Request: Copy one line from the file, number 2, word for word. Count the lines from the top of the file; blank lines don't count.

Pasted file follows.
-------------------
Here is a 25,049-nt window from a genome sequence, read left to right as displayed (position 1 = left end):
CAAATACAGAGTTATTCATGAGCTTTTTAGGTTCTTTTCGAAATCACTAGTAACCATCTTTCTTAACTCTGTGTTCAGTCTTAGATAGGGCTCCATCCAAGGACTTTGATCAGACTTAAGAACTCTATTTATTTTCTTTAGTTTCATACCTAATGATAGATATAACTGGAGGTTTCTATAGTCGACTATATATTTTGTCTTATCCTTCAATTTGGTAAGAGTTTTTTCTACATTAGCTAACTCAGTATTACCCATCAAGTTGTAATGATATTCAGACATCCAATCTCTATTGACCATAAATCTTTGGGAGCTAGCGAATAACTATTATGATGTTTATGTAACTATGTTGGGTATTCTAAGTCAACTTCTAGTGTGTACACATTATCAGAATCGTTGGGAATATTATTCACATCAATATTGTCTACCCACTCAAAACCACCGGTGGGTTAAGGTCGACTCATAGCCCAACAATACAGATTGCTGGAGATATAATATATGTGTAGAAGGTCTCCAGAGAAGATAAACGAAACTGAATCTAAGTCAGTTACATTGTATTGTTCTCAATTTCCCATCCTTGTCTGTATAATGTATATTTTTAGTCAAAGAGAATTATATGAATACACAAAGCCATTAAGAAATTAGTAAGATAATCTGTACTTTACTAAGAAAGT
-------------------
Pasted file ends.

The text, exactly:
CAAATACAGAGTTATTCATGAGCTTTTTAGGTTCTTTTCGAAATCACTAGTAACCATCTTTCTTAACTCTGTGTTCAGTCTTAGATAGGGCTCCATCCAAGGACTTTGATCAGACTTAAGAACTCTATTTATTTTCTTTAGTTTCATACCTAATGATAGATATAACTGGAGGTTTCTATAGTCGACTATATATTTTGTCTTATCCTTCAATTTGGTAAGAGTTTTTTCTACATTAGCTAACTCAGTATTACCCATCAAGTTGTAATGATATTCAGACATCCAATCTCTATTGACCATAAATCTTTGGGAGCTAGCGAATAACTATTATGATGTTTATGTAACTATGTTGGGTATTCTAAGTCAACTTCTAGTGTGTACACATTATCAGAATCGTTGGGAATATTATTCACATCAATATTGTCTACCCACTCAAAACCACCGGTGGGTTAAGGTCGACTCATAGCCCAACAATACAGATTGCTGGAGATATAATATATGTGTAGAAGGTCTCCAGAGAAGATAAACGAAACTGAATCTAAGTCAGTTACATTGTATTGTTCTCAATTTCCCATCCTTGTCTGTATAATGTATATTTTTAGTCAAAGAGAATTATATGAATACACAAAGCCATTAAGAAATTAGTAAGATAATCTGTACTTTACTAAGAAAGT